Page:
Tree genotype and seasonal effects on soil properties and biogeochemical functioning in Mediterranean pine forests. L Pérez‐Izquierdo, L Saint‐André, P Santenoise… – European Journal of Soil Science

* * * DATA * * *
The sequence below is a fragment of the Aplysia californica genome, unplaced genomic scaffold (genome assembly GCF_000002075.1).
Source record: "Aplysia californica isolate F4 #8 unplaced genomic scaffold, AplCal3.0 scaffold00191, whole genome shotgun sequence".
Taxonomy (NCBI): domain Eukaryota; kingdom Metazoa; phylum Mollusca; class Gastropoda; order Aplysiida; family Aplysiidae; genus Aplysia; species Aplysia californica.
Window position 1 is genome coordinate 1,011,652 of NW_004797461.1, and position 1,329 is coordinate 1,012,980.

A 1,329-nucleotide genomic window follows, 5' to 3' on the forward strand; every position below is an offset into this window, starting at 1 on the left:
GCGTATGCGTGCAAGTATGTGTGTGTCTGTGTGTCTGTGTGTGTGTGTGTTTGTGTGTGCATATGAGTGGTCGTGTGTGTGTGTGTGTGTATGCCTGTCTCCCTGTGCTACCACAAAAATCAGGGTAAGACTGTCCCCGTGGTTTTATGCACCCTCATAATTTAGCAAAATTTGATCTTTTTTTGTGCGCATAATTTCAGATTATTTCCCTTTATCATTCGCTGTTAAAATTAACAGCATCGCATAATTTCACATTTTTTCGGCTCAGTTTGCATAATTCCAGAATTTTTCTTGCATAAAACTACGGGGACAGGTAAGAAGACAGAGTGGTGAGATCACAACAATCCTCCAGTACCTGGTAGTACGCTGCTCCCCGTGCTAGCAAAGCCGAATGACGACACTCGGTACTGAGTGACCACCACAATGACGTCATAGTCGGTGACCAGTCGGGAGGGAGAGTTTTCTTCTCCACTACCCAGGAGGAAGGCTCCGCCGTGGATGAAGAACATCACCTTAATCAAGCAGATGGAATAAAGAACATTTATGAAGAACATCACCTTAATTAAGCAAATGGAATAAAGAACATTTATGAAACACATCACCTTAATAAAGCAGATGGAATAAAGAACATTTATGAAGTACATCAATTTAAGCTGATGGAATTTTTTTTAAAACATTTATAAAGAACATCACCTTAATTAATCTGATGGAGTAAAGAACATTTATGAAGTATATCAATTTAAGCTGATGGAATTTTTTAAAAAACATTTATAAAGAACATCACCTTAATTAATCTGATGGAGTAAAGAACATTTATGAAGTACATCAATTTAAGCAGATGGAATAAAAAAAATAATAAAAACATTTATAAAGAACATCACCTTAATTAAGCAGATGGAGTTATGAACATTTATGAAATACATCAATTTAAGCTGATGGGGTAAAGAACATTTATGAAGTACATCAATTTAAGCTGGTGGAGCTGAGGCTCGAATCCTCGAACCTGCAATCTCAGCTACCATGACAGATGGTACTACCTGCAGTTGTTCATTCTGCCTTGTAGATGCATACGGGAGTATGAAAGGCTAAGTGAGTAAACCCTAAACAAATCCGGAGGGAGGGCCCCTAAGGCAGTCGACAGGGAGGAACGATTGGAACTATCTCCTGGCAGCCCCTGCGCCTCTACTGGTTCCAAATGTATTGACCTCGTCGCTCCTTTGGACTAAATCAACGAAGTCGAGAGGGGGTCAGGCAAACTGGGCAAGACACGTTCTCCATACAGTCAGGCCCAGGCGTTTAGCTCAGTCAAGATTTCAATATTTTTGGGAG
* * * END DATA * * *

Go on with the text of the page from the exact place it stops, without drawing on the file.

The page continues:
In forests, intraspecific genetic variation in trees can affect the entire ecosystem, which in turn, depends on the different processes occurring through space and time in soil. We hypothesized that, in addition to the effect of the local site, tree genotype and season would have an effect on the properties and functions of the edaphic environment. We studied soils beneath different genotypes of Pinus pinaster Ait. (Atlantic, Mediterranean and African) in 45‐year old common gardens in spring and autumn. The pH, organic matter, nutrients and infrared spectroscopy together with enzyme activities were determined and used to evaluate the soil properties and biogeochemical functioning. In addition to strong site effects, tree genotype and seasonal effects were detected on soil properties and functions. Both were major controlling factors of microbially mediated functioning, especially processes related to the carbon (C) and nitrogen (N) cycles. In general, the soil environment beneath the Atlantic trees was different from that under the Mediterranean and African genotypes, with differences in raw infrared spectra and increased activities of enzymes involved in hemicellulose degradation and N mobilization. Regarding the season, the largest soil humidity (RH), electric conductivity (EC), and N and potassium (K) concentrations, coupled with the smallest phosphorus (P) concentration and C:N ratios were detected in autumn. Degradation of C peaked in autumn, while P and N mobilization usually peaked in spring. Our results showed that, beyond local site effects, there were detectable effects of tree genotype and season in Mediterranean forest soils, which governed microbially mediated processes that might have relevant functional consequences at the ecosystem level.